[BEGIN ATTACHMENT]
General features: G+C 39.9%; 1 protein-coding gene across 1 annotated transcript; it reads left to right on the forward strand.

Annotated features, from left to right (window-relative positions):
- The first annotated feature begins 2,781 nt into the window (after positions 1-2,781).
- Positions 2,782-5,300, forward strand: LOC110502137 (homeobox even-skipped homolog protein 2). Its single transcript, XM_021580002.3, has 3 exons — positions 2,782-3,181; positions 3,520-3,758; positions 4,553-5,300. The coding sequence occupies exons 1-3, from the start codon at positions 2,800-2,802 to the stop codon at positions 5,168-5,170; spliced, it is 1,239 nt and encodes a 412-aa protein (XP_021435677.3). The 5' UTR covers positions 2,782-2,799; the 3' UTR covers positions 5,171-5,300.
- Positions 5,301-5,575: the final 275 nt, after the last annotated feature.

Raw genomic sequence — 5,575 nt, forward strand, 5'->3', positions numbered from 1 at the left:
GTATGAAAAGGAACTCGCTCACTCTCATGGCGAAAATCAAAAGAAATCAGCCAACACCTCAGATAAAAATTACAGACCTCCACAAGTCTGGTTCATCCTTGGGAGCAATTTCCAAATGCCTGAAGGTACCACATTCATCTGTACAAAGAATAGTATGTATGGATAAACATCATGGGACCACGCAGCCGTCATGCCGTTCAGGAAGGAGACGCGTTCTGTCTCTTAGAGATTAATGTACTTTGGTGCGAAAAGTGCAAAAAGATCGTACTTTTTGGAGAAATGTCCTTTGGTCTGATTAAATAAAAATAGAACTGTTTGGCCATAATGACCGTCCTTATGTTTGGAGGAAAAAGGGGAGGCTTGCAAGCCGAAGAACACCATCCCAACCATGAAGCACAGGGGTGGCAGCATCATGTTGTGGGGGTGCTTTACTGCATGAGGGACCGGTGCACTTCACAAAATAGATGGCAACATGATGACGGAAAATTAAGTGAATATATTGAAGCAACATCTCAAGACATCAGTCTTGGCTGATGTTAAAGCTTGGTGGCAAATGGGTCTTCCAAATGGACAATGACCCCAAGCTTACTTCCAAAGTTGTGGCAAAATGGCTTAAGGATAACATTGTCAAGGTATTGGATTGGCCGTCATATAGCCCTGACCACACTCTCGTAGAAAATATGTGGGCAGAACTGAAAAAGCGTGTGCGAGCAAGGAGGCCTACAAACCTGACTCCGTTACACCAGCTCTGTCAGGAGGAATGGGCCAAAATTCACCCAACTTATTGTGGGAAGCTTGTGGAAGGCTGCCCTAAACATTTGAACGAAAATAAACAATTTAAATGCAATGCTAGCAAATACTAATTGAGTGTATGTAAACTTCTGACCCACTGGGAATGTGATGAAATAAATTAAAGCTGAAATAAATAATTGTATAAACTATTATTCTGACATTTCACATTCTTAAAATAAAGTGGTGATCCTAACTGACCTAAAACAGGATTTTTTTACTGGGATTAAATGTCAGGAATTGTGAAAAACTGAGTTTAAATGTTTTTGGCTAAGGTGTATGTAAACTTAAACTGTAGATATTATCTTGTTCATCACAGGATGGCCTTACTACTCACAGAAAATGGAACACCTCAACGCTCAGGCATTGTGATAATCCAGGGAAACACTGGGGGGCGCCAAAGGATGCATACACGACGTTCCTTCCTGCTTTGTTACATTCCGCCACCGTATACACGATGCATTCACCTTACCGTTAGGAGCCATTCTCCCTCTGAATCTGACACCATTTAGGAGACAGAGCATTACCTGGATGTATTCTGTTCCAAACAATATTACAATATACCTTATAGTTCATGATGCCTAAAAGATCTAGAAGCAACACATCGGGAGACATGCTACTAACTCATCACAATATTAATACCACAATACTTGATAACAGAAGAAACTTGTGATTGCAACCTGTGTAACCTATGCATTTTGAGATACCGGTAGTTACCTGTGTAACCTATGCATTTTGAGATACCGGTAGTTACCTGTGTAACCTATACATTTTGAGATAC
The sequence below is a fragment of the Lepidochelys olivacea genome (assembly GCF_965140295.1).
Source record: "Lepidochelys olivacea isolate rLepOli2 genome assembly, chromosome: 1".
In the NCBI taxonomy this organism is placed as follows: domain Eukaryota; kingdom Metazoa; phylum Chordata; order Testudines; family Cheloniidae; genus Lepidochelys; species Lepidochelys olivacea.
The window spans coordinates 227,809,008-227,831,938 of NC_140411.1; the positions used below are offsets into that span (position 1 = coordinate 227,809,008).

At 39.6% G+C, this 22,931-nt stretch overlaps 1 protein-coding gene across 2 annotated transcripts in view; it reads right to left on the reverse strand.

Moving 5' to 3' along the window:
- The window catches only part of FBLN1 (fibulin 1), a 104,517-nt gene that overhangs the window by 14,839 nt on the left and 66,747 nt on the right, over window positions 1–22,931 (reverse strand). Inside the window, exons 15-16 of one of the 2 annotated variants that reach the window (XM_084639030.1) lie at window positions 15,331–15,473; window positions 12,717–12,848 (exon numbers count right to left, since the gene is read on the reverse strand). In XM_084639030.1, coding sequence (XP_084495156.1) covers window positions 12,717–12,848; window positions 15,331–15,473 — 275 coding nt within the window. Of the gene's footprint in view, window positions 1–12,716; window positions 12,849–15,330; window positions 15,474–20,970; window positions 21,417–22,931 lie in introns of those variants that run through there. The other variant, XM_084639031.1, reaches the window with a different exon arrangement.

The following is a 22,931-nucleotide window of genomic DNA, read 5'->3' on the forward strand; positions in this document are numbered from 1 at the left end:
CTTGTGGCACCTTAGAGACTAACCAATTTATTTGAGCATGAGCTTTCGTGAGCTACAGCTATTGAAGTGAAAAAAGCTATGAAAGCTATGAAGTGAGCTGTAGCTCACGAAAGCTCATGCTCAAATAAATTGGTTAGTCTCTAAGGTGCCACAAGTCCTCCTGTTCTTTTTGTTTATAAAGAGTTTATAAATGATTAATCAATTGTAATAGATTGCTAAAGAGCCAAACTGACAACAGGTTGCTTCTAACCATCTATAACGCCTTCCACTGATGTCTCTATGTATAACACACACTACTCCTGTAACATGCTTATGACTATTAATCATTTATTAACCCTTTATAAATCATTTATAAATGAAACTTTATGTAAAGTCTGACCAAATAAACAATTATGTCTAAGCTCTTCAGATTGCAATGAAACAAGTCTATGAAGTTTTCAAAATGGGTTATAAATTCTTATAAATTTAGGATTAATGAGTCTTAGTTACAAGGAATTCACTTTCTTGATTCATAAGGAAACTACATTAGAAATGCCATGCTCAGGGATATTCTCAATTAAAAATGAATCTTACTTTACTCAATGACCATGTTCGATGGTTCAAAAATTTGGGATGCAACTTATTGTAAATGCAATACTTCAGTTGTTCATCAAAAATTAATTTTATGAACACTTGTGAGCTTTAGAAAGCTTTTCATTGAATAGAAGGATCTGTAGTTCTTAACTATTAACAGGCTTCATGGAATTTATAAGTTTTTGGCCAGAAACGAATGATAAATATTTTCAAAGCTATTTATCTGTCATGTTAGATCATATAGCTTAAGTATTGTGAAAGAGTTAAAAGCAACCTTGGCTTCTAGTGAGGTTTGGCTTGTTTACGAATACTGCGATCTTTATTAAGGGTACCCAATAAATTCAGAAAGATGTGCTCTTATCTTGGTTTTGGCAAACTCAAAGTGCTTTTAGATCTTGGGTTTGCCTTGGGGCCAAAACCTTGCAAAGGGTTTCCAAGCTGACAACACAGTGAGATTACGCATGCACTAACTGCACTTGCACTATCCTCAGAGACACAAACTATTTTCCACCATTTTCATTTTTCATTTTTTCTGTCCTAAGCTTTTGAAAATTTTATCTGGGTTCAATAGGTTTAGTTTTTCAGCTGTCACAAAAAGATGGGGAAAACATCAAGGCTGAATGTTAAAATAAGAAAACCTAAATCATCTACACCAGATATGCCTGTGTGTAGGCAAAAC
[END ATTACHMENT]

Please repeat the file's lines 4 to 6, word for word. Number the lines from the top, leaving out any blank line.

- Positions 2,782-5,300, forward strand: LOC110502137 (homeobox even-skipped homolog protein 2). Its single transcript, XM_021580002.3, has 3 exons — positions 2,782-3,181; positions 3,520-3,758; positions 4,553-5,300. The coding sequence occupies exons 1-3, from the start codon at positions 2,800-2,802 to the stop codon at positions 5,168-5,170; spliced, it is 1,239 nt and encodes a 412-aa protein (XP_021435677.3). The 5' UTR covers positions 2,782-2,799; the 3' UTR covers positions 5,171-5,300.
- Positions 5,301-5,575: the final 275 nt, after the last annotated feature.

Raw genomic sequence — 5,575 nt, forward strand, 5'->3', positions numbered from 1 at the left: